Some readers may remember the story about my pre-op moments at St. Mary's hospital in downtown Grand Rapids a month ago. I was nervous about the remote possibility of an emergency craniotomy and waking up with Frankenstein stitches across my forehead. The kindness of the pre-op nurse and the pleasure-dealing anesthesiologist doling out fentanyl put all that to rest, and I experienced a joyous time, laughing it up with the nurse, MJ, and a friend. Under the influence of this serious drug, we dreamed of buying a boat and raising llamas. My first pre-op session was great. Just delightful.
This time, at the other main hospital downtown, everything was off. We arrived on time for the pre-op CT scan, but were told (incorrectly) we were in the wrong place. So we were escorted to a different part of the hospital, checked in, waited, waited, then were scolded for not being where we had originally shown up (despite our repeated explanations to the staff of this looming error). My IV was started sloppily and painfully. Early lab tests were done out of order, and I sensed some in-fighting between the different departments of the hospital. (This could also have been my imagination.)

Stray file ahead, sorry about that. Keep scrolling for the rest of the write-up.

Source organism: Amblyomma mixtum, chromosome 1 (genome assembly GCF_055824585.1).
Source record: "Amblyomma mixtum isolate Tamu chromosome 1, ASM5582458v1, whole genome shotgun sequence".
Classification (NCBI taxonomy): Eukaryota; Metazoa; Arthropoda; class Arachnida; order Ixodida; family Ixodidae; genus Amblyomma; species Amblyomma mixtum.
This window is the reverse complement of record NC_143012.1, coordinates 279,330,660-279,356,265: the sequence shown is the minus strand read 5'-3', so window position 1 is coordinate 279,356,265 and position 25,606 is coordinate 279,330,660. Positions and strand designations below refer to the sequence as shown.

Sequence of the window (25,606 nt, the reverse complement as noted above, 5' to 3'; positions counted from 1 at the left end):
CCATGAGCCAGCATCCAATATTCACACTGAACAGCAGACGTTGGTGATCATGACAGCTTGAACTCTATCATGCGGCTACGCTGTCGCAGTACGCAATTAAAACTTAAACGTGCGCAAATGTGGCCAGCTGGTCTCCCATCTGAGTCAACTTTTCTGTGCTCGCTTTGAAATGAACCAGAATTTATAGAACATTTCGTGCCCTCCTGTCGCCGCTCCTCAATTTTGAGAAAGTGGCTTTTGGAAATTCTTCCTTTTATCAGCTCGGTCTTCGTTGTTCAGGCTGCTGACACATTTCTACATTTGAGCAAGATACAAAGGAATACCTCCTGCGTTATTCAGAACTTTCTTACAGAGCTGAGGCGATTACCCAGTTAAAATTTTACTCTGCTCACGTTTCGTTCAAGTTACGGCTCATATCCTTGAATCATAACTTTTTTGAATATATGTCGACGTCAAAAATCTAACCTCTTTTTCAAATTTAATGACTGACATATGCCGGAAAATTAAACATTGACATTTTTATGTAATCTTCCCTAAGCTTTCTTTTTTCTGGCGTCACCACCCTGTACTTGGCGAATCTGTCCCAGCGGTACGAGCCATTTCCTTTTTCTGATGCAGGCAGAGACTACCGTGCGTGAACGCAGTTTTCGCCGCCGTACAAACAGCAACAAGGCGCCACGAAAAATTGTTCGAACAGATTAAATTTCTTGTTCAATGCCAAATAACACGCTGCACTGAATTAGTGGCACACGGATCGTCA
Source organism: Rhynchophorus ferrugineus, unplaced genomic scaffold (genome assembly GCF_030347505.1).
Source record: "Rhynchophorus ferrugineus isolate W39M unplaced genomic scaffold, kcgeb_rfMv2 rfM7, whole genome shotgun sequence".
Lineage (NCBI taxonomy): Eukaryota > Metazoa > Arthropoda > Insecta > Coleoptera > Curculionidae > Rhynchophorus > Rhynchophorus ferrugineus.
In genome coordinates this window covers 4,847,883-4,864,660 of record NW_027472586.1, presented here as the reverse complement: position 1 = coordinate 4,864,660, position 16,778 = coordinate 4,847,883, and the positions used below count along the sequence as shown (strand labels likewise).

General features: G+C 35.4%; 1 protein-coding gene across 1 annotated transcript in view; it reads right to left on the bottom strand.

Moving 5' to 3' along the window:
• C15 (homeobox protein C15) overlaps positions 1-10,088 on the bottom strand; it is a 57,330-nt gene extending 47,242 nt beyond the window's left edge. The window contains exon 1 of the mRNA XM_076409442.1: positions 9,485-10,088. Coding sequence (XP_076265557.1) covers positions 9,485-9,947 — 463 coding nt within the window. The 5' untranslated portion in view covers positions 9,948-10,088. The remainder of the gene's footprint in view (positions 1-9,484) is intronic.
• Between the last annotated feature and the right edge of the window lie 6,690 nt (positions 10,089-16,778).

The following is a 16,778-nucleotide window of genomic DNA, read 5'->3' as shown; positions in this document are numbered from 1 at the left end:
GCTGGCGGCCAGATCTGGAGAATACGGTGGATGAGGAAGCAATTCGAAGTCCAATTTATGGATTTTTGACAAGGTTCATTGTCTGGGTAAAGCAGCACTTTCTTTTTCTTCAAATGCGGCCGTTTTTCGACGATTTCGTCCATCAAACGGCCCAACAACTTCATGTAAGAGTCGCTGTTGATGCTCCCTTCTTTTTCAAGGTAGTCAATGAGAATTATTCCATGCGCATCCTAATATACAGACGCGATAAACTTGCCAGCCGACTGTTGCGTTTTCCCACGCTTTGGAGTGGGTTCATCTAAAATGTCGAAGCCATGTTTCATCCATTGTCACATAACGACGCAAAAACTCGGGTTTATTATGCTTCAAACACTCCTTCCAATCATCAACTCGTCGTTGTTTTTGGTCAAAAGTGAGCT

When they wheeled me into the pre-op area, I had to use the bathroom but was told to wait. Just as I was allowed to get up and use the facilities, the anesthesiologist arrived. I told him I had been dying to go and could he wait just one minute until I got back. He was an older gentleman, unlike the young and passionate whippersnapper from the first surgery, and this second anesthesiologist did not like the idea of waiting. But he did.
As I returned, he sighed with his displeasure and rushed through a series of questions about possible allergies to medicines.
"No allergies," I said. Then—as sort of a joke—I added excitedly, "Especially not fentanyl!"
As a "good" kid all my life, I never dabbled in street drugs or even alcohol. Once, in high school, our class had one of those guest lecturers at an assembly warning us about "peer pressure" and drugs. He was speaking of parties, how they got out of hand, and how good kids like us found ourselves staring down the wrong ends of crack pipes. The lecturer opened the floor and asked us to speak freely about the pressures we felt. The first boy to speak—someone across the room whom I barely knew—said, "We could all go to the kinds of parties Ale goes to. Then there'd be no problems!" The assembly erupted in laughter. It was the first time I detected there might have been some serious lurid fun I had been missing.
Serious fun I had now earned the right to enjoy.